The Road through Residency:

Mistakes

It's a scary thing when people look directly at you when someone is dying. While the face can lie about its emotions, the neck never can. The pulsating carotid bulge, the contraction of the sternocleidomastoid, cannot be calmed in a moment of fear. Many years ago, when I worked in the emergency room as a technician, even the most seasoned attending physicians, with their poker faces practiced over a lifetime of medicine, were betrayed by this muscular tightening of the neck.

One of the greatest modern physicians, Sir William Osler himself, described the quality of resolve in the face of great and certain adversity, which he considered essential to the modern physician, as imperturbability. In his address Aequanimitas (a Latin conjunction meaning "even mind"), he relates, "Imperturbability means coolness and presence of mind under all circumstances… immobility, impassiveness, or, to use an old and expressive word, phlegm."

A few hours into the first of many call nights I will experience as a resident, the pager on my hip goes off and a voice comes over the address system: "Code blue, room…" I've had anxious dreams exactly like this for months, but this time, the situation is undeniably real. Flying up the stairs and into the room, I try to take control over a situation that actually seems fairly stable without my intervention. I don't necessarily feel overwhelmed. I follow the algorithm that has been beaten into my mind. I try to think out of the box, I examine, I watch, and I analyze. There really is nothing more I can do. The chest compressions are sustaining an excellent femoral pulse. The carotid pulse bounds with each push into the chest. The rhythm on the monitor jumps and falls. The cycle continues: shock, drug, shock, drug. It's almost like a dance, where each step is delineated. An anti-arrythmic drug here, a dose of magnesium there. Suddenly, I realize that I'm no longer treating the patient. I'm treating the family outside the doorway.

Osler wasn't a cold, aloof physician bent upon making robots out of medical students. The "firmness and courage" essential for physicians should never come, he insisted, at the cost of "hardening 'the human heart by which we live.'" Nowadays, physicians seem to fear our patients more than a failure of our own courage. We are much more worried about harming the patient than afraid that some disease will take them from us. Writing down an order for medication or treatment has a sense of finality to it. There is no going back.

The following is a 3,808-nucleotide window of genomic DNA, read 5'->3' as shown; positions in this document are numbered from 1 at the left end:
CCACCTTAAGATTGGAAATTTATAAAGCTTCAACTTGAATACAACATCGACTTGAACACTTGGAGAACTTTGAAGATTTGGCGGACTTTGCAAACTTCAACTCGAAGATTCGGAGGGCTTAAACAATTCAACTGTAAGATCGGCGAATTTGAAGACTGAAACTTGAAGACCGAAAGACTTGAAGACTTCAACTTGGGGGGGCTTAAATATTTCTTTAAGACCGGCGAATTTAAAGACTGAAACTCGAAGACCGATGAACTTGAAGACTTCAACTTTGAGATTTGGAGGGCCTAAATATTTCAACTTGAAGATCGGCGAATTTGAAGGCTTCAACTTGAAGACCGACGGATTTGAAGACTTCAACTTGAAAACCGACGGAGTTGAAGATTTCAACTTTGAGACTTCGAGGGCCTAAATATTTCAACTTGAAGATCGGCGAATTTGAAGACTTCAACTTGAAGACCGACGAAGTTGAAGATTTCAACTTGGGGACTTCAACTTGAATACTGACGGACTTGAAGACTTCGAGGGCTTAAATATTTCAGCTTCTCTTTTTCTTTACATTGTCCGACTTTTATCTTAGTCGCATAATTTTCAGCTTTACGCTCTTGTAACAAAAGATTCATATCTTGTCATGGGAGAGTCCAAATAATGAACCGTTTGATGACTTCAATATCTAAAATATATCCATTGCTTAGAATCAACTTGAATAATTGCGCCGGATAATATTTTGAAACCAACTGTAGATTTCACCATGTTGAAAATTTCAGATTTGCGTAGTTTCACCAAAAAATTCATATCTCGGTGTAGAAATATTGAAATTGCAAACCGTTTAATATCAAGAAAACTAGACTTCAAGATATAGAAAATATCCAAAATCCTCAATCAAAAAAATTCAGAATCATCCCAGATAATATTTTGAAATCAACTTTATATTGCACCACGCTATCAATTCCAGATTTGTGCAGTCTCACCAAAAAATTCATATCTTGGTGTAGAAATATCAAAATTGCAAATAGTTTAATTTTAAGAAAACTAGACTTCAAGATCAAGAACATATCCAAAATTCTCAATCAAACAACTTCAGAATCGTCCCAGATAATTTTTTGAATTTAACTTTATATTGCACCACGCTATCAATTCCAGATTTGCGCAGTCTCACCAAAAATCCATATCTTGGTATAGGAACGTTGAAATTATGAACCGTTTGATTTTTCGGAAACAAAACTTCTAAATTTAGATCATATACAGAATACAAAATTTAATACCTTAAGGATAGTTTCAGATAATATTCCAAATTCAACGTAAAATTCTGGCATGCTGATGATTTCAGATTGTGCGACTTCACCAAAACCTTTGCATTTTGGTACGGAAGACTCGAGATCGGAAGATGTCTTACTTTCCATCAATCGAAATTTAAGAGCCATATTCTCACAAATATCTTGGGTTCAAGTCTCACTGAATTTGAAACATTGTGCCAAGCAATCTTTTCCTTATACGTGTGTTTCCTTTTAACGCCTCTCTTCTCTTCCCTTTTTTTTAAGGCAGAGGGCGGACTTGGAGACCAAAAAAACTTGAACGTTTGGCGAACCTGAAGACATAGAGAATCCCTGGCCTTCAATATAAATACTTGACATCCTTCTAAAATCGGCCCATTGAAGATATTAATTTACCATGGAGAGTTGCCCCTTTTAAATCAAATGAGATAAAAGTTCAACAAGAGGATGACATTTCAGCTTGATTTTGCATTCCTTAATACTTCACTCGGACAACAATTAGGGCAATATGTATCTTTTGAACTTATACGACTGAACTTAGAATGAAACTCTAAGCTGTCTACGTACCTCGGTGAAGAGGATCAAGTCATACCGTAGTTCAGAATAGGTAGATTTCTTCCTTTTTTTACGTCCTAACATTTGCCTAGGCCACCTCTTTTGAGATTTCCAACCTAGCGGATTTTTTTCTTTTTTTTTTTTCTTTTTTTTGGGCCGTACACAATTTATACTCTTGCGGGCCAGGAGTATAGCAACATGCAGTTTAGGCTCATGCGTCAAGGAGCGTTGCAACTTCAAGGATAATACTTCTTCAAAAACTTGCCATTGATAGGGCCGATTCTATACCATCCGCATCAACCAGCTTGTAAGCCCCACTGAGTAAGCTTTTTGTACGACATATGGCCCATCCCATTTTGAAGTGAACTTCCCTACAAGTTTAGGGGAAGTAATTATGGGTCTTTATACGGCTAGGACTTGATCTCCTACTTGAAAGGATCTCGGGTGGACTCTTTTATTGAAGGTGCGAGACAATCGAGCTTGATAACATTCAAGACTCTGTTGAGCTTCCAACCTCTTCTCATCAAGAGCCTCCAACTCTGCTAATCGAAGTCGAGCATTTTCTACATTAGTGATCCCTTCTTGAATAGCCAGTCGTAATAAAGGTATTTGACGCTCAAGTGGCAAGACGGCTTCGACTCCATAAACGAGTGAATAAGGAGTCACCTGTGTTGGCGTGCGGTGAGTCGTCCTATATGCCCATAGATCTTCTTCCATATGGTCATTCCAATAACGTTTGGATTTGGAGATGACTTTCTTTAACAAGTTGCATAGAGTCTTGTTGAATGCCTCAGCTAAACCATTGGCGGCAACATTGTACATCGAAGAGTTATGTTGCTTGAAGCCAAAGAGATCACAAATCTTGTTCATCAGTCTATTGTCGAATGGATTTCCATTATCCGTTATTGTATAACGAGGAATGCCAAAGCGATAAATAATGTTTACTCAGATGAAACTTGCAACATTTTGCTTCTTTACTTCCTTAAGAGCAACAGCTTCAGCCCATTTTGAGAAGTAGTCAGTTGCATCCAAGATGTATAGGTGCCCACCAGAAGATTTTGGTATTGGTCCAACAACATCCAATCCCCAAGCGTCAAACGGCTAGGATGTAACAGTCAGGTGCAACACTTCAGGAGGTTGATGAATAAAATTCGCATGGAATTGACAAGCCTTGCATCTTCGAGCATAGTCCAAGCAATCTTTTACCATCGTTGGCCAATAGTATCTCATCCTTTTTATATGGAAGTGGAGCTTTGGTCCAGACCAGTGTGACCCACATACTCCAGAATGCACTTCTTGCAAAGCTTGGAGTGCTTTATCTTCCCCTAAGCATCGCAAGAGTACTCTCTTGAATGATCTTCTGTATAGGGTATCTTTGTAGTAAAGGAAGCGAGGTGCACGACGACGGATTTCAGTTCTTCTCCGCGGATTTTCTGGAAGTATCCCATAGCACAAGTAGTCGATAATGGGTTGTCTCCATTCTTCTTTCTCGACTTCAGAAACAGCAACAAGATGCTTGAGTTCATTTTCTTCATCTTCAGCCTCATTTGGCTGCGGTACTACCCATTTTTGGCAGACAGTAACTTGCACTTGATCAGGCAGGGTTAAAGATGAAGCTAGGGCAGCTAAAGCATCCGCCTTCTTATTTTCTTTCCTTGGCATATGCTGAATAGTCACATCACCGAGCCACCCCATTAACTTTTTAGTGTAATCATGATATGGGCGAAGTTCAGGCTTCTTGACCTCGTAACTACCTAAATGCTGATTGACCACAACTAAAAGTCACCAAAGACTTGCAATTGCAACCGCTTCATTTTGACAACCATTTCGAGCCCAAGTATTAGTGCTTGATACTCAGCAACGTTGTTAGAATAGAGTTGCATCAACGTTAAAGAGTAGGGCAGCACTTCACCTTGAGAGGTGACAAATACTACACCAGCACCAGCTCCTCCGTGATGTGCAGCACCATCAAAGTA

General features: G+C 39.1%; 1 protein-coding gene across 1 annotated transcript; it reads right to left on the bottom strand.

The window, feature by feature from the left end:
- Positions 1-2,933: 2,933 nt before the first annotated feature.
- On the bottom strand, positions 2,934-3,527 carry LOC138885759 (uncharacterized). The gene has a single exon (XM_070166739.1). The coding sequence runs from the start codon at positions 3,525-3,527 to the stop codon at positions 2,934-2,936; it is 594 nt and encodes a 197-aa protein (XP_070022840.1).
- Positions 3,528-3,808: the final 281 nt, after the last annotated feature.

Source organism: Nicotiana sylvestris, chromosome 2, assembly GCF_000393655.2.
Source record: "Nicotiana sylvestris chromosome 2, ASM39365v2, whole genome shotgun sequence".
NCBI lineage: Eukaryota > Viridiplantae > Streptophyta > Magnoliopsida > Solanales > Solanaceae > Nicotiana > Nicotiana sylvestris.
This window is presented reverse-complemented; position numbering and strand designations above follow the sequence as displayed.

"Do everything you have to," the patient's son tells me. I take his words to heart and assure him we are doing all we can. I wouldn't look so confident in my response if my senior resident weren't standing behind me. When you're being pushed to the edge of your comfort, it's nice to have someone back you up. I return to the scene, still filled with a deep-seated fear that I'm forgetting something, that I may do something wrong, in the incorrect order, or without some vital piece of information. But there's no time to stop and second-guess. I keep watching the monitor, my fingers on the femoral pulse, repeating the algorithm in my mind like a prayer.

The truth is that physicians make mistakes. We're only human. No matter how many checks and balances exist in the hospital system, errors will seep in. At the end of the day, you have to accept this, or you'll never be able to keep out the fear that can freeze you in your tracks. I suppose the mistakes we make, we can ultimately live with, as long as they are in good faith. These are the mistakes made from ignorance beyond medical knowledge, from the excessive complexity of a situation, not because we faltered in our resolve.

In his farewell address, Osler admitted, "I have made mistakes, but they have been mistakes of the head, not of the heart. I can truly say, and I take upon myself to witness, that in my sojourn among you: 'I have loved no darkness / Sophisticated no truth / Nursed no delusion / Allowed no fear.'"

At the beginning of what I hope will be a long and fulfilling career as a physician, I can only hope I will someday be able to look back and say the same.